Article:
Anger Over Dalai Lama’s Visa Denial

His Holiness the Dalai Lama with Archbishop Desmond Tutu. Photo courtesy

His Holiness the Dalai Lama with Archbishop Desmond Tutu. Photo courtesy

South Africa refused the Dalai Lama, Tibet’s spiritual leader, a visa to visit Cape Town. The Dalai Lama was invited to attend the World Summit of Nobel Peace Laureates along with his fellow Nobel Laureates. South Africa has previously refused the Dalai Lama a visa, and London-based Free Tibet says that this repeated refusal is closely linked to South Africa’s relationship with their biggest trading partner, China.

South Africa’s Foreign Ministry insists the decision is independent.

Cape Town’s mayor says she is appalled by the decision. “Based on further discussions with the Dalai Lama’s representatives both in South Africa and Dharamsala, it has now become clear that the officials from the Department of International Relations and Cooperation (DIRCO) contacted the Dalai Lama’s office to inform them that the South Africa government would not grant him a visa to attend the summit, due to sensitivities related to the Chinese government,” Patricia de Lille, the Executive Mayor of Cape Town, said in a statement on Friday.

“The actions of DIRCO are absolutely appalling, and an affront to a key theme of the summit: celebrating 20 years of South Africa’s constitutional democracy and the legacy of the late Nelson Mandela. It is indeed a dark day for South Africa when the ideals for which Nelson Mandela and so many others fought are sold to the highest bidder,’’ she added.

Patricia de Lille, the Executive Mayor of Cape Town. Photo courtesy City of Cape Town.

Patricia de Lille, the Executive Mayor of Cape Town. Photo courtesy City of Cape Town.

Mayor de Lille said that the Mandela, Luthuli, De Klerk and Tutu Foundations will be writing to South African President Zuma to appeal to him to intervene and ensure that a visa is granted so that the Dalai Lama can attend the summit.

Past Nobel Peace Laureates, including former heads of State, who have already signed the letter of appeal to President Zuma include President Lech Walesa, Mairead Corrigan Maguire, Muhammad Yunus, Jody Williams, Betty Williams, Tawakkul Karman, Leimah Gbowee and Bishop Carlos Filipe Ximenes Belo.

Ms. de Lille also warned the government that the attending Nobel Laureates may end up protesting against the country’s decision.

South Africa welcomed Chinese President Xi Jinping in March 2013.  China is South Africa’s largest export market.

The Dalai Lama lives in exile in India. In 2011, he resigned from political duties. The same year, China applied pressure on the South African government to deny the former leader entry to celebrate Archbishop Desmond Tutu’s birthday. The Dalai Lama was invited by a number of universities and organizations including Stellenbosch University, the Tutu Centre and the Mahatma Gandhi Trust to give public talks and deliver Bishop Tutu’s 80th Birth Anniversary Inaugural. A South African court ruled that officials had “unreasonably delayed” a decision on granting a visa to His Holiness the Dalai Lama that year.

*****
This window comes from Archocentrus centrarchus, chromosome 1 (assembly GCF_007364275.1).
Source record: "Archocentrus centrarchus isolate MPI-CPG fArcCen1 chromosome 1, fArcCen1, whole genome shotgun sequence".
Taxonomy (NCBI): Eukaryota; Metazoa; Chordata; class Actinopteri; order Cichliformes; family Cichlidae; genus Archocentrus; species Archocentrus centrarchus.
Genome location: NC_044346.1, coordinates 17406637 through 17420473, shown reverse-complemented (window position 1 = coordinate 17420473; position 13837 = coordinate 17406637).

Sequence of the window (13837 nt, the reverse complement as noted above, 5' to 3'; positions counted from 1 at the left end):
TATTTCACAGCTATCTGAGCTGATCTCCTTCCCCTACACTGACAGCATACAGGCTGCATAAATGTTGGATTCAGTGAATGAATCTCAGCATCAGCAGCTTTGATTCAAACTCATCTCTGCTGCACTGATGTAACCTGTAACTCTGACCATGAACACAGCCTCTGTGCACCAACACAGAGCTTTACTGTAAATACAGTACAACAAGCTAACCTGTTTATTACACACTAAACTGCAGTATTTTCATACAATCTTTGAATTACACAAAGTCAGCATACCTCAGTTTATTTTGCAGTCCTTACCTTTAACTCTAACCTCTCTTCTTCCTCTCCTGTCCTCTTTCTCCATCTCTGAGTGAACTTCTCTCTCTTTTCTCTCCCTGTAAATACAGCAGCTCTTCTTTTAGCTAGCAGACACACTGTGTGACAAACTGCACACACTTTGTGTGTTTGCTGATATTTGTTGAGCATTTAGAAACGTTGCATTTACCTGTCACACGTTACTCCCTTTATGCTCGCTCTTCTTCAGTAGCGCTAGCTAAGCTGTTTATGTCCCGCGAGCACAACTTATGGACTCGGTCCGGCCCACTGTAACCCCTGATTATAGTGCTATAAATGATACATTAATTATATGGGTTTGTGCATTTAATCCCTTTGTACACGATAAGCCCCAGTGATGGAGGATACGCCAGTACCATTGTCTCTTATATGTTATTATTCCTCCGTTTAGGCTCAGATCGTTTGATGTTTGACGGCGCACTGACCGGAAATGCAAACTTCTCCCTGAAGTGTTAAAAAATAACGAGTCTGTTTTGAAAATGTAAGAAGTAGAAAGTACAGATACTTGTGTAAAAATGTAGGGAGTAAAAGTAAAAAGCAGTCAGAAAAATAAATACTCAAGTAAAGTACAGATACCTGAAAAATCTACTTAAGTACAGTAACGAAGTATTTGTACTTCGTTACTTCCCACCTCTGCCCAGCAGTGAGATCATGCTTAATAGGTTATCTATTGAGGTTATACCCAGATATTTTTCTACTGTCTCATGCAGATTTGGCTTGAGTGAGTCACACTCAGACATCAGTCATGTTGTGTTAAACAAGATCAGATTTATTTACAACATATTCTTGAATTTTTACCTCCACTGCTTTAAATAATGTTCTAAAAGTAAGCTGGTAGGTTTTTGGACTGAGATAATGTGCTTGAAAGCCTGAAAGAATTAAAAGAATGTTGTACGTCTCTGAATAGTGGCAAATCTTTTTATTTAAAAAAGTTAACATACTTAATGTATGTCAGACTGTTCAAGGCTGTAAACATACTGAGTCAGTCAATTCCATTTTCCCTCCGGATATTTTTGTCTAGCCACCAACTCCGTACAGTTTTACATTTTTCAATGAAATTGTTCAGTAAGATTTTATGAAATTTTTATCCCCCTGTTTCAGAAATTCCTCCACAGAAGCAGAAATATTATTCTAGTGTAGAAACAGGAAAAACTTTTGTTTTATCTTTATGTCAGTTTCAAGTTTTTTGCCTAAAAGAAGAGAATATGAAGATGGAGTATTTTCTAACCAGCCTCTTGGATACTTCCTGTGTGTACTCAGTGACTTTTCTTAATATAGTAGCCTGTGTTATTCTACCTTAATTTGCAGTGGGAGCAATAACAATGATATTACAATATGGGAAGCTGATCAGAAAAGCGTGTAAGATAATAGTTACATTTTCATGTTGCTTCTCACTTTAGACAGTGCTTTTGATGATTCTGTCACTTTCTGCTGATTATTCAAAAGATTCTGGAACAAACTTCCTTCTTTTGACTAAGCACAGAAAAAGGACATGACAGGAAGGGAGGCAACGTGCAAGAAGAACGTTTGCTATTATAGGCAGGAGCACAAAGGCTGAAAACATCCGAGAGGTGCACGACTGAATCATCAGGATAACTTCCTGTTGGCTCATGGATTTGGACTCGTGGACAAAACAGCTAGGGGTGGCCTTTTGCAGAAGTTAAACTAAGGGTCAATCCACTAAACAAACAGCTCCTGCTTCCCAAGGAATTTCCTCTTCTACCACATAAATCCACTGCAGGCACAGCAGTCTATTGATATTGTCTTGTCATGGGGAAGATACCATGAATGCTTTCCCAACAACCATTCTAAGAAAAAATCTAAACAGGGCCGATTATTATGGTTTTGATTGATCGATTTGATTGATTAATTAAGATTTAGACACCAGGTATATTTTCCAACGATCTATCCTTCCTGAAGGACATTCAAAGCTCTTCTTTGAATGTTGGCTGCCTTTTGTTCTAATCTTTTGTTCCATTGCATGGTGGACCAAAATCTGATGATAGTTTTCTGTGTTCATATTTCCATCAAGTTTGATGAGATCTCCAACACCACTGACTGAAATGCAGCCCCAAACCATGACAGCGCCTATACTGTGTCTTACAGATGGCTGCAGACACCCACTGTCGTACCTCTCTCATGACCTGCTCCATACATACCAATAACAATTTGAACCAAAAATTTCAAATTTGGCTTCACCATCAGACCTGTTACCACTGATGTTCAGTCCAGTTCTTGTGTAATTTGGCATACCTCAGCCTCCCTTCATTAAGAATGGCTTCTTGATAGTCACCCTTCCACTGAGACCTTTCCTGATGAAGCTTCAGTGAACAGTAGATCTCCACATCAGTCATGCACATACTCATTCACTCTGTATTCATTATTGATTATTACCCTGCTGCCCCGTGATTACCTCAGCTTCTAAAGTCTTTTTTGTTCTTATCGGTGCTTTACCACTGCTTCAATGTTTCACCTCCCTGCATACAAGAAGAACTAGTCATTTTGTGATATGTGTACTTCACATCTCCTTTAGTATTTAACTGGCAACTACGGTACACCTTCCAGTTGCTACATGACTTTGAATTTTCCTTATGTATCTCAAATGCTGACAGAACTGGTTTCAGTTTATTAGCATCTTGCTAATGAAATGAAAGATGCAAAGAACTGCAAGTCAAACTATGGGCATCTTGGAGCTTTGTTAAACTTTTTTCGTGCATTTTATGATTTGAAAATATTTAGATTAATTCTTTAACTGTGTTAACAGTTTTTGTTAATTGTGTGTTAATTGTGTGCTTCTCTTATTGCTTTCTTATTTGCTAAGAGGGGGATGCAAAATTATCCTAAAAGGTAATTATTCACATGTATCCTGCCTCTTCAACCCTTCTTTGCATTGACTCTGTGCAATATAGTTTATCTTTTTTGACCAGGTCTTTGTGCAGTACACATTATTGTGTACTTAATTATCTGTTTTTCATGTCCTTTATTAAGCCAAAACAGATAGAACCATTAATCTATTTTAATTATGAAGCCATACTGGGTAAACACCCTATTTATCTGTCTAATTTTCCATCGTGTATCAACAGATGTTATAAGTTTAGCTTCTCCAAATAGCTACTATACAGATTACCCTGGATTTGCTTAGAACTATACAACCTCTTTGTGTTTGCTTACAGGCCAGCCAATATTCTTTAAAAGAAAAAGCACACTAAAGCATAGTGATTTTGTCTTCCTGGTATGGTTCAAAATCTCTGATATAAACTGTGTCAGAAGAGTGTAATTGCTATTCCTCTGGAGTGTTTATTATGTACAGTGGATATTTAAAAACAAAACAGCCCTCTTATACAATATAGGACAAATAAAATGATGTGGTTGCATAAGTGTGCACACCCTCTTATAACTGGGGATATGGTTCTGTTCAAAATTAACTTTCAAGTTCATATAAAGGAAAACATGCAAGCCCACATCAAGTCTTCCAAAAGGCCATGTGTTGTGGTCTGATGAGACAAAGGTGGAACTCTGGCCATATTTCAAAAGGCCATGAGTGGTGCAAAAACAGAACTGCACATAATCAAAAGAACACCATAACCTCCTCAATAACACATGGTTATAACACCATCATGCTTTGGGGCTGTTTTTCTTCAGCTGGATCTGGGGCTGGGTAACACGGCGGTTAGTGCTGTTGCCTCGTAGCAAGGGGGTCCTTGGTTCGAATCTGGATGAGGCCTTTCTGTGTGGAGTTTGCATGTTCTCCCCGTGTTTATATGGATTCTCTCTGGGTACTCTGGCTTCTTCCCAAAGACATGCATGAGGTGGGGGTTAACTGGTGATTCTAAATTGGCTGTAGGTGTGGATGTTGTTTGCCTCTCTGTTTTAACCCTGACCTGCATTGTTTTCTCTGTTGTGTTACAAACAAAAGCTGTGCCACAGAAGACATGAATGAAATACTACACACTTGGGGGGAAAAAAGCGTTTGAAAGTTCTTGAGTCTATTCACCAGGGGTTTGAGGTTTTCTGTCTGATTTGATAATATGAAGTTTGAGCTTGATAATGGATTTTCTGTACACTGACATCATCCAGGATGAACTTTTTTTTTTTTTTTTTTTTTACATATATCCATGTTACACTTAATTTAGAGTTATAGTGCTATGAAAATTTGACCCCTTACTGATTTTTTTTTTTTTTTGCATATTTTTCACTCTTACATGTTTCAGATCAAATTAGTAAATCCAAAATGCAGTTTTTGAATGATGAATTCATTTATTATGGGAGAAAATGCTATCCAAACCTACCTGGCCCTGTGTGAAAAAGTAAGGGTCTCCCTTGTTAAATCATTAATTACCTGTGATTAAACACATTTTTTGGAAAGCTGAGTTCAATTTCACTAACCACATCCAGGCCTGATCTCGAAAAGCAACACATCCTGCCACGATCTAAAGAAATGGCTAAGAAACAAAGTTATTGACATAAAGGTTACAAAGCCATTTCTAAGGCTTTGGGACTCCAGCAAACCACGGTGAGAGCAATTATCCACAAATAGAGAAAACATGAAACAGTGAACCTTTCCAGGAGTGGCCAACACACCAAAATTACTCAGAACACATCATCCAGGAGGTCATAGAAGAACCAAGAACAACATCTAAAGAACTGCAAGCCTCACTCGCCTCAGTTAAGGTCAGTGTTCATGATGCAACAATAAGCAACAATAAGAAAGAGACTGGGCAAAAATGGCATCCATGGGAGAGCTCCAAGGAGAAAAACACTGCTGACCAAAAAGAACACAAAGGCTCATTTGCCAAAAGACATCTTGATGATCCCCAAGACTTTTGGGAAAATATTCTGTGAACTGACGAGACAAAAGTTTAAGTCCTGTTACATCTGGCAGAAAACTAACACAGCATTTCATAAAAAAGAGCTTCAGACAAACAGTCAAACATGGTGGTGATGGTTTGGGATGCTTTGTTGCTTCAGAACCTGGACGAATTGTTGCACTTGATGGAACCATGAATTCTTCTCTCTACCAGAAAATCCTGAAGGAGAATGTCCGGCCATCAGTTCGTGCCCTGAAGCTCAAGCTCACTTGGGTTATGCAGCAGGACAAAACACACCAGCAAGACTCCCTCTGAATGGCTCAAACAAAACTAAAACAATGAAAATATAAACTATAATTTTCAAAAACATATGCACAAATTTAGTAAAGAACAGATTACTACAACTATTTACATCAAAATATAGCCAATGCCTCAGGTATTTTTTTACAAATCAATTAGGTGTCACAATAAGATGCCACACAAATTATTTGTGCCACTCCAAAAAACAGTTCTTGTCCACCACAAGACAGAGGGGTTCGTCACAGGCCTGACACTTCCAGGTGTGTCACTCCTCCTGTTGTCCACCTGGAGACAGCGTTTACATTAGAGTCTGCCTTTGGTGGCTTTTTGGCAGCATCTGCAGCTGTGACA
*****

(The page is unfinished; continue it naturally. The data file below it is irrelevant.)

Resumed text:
Mr. Tutu sharply criticized his government for cow towing to China and not supporting Tibetans, who is said are “viciously oppressed by the Chinese.” He said at the time that the decision “disgraceful” and worse than the apartheid regime.

The South African government also kept the Dalai Lama from attending a Nobel laureates’ peace conference in 2009, saying it would detract attention from the 2010 soccer World Cup that was hosted here.

Earlier this year, Norway’s government refused to meet the Dalai Lama during his visit to celebrate the 25th anniversary of his Nobel Peace Prize. The country’s reaction is similar to other countries who fear China’s reprisal if they accommodate the Dalai Lama or talk about China’s human rights record. At the time, the Chinese government has cautioned all government representatives from having any official meetings with the Tibetan Buddhist leader. Norway was blacklisted by China in 2010 when Chinese activist Liu Xiaobo was awarded the Nobel Peace Prize in Oslo.

Tibet today is one of the most repressed societies in the world. According to Free Tibet, Tibetans in Tibet are denied the right to speak freely, to celebrate their national identity and culture and to pursue their religion without state interference and control. They are even forbidden to carry or display images of their spiritual leader, the Dalai Lama and their national flag. Despite this repression and a lifetime of occupation, Tibetans continue to oppose China’s rule and seek freedom to exercise their right to self-determination as a people.

In struggling peacefully for their human and civil rights, Tibetans pay a heavy price. China uses lethal force, torture, arbitrary detention, punitive sentencing, collective punishments and surveillance in an attempt to control the Tibetan population.

The organization says further that China’s repression generates additional resistance, leading to a constant cycle of protest and human rights abuses.

His Holiness the Dalai Lama visited South Africa in 1996, 1999 and 2004. He met with the late South African President Nelson Mandela in 1996 and 2004.

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Charges Dropped Against 50 Journalists in Myanmar

On August 26th 2014, Myanmar authorities dropped charges against fifty journalists previously accused of peaceful protest arising from a gathering on July 12th 2014. Police decided to stop the investigation and refused to bring the case to court. However, the journalists who were charged have expressed concern that this announcement does not completely put them out of risk.